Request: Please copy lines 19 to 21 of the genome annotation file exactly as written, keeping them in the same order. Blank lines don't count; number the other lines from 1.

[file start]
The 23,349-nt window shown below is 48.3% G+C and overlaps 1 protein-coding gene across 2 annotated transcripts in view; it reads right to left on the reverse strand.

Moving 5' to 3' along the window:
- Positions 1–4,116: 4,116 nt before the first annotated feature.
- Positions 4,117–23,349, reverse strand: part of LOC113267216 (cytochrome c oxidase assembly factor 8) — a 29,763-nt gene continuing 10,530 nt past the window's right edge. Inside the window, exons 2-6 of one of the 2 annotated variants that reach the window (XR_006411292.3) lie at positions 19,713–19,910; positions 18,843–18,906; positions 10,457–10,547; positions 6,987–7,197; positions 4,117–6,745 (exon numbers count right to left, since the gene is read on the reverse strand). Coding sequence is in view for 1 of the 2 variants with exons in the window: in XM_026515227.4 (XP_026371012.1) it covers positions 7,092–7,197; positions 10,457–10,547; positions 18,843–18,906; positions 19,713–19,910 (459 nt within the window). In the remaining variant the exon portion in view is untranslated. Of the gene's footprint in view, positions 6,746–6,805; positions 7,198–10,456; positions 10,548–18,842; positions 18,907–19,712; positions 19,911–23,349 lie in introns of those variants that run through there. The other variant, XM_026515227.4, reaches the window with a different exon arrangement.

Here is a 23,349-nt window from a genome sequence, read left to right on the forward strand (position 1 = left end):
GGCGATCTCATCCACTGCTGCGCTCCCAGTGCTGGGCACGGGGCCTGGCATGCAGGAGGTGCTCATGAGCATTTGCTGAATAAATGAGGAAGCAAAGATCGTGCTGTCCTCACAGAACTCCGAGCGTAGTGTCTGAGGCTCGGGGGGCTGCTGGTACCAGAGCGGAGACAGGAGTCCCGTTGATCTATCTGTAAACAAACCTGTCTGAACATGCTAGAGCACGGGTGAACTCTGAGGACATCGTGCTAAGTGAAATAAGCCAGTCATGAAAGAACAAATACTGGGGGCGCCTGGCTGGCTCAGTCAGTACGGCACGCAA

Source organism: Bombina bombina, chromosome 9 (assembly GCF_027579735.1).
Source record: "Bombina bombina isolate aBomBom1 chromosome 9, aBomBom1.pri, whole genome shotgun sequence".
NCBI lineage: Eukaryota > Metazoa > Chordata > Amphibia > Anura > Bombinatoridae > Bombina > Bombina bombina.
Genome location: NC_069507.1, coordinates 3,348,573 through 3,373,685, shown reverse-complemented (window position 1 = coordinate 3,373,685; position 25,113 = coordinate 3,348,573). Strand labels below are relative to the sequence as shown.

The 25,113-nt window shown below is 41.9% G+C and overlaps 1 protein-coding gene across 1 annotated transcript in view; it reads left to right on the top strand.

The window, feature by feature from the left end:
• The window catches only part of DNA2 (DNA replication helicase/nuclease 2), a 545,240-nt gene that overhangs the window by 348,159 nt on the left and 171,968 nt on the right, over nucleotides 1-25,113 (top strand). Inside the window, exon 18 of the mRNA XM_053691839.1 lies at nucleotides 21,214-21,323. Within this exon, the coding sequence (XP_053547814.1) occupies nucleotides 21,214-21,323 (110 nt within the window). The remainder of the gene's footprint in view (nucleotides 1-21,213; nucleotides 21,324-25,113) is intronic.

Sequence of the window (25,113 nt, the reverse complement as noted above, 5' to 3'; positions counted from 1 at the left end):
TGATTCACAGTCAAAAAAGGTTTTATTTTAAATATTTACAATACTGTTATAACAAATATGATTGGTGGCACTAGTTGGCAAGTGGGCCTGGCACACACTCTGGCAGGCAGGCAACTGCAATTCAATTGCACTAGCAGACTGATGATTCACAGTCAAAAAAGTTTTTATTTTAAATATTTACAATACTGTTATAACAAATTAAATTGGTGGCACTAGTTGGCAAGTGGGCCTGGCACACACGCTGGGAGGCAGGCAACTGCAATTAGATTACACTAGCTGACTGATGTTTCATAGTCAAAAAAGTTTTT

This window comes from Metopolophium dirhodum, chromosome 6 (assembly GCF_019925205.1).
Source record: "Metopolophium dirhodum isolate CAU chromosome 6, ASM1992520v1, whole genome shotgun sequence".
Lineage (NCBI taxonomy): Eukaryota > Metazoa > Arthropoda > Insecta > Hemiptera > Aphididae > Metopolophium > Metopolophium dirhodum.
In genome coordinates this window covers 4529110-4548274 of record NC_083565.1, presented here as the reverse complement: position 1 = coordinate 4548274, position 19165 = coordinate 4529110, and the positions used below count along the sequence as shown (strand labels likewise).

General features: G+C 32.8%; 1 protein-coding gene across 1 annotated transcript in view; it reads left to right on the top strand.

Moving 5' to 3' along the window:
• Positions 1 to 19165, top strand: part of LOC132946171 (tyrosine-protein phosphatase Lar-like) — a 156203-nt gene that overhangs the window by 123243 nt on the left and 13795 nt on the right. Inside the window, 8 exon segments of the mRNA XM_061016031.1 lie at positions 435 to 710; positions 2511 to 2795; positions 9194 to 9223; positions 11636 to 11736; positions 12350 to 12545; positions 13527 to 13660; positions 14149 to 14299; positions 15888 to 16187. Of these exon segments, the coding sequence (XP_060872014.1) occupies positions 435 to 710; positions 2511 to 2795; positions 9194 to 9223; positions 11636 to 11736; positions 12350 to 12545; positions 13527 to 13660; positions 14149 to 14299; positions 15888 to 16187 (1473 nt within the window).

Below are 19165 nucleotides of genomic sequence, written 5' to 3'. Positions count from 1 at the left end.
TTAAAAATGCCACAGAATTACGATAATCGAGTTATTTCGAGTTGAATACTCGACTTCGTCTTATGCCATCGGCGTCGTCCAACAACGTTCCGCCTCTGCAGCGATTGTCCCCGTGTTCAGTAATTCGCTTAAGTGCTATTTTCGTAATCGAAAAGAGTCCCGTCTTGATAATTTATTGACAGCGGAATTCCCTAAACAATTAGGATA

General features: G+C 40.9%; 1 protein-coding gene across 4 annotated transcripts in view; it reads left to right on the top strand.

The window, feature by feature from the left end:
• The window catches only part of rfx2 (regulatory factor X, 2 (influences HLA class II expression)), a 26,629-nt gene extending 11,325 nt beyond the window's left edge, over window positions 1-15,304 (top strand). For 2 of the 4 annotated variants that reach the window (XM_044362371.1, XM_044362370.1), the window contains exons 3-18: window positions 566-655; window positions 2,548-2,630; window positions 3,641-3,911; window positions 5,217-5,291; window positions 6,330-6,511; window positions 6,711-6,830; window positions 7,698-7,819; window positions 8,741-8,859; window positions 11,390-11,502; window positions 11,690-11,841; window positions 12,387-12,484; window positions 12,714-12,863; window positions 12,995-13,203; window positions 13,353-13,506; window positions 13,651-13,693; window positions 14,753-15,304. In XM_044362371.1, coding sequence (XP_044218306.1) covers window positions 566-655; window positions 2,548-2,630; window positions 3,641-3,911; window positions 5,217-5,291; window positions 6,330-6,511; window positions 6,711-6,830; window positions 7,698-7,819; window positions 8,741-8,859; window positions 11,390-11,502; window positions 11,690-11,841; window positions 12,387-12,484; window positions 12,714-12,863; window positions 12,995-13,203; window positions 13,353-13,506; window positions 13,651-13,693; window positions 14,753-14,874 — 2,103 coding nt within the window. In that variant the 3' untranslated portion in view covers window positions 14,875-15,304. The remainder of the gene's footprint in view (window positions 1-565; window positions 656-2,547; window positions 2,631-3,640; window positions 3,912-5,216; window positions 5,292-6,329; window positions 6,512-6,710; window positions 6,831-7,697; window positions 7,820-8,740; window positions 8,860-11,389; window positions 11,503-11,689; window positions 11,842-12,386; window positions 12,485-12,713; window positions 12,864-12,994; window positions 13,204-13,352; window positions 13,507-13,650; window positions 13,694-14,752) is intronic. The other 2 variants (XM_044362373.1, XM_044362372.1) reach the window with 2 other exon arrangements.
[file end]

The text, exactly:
In genome coordinates this window covers 4529110-4548274 of record NC_083565.1, presented here as the reverse complement: position 1 = coordinate 4548274, position 19165 = coordinate 4529110, and the positions used below count along the sequence as shown (strand labels likewise).

General features: G+C 32.8%; 1 protein-coding gene across 1 annotated transcript in view; it reads left to right on the top strand.

Moving 5' to 3' along the window: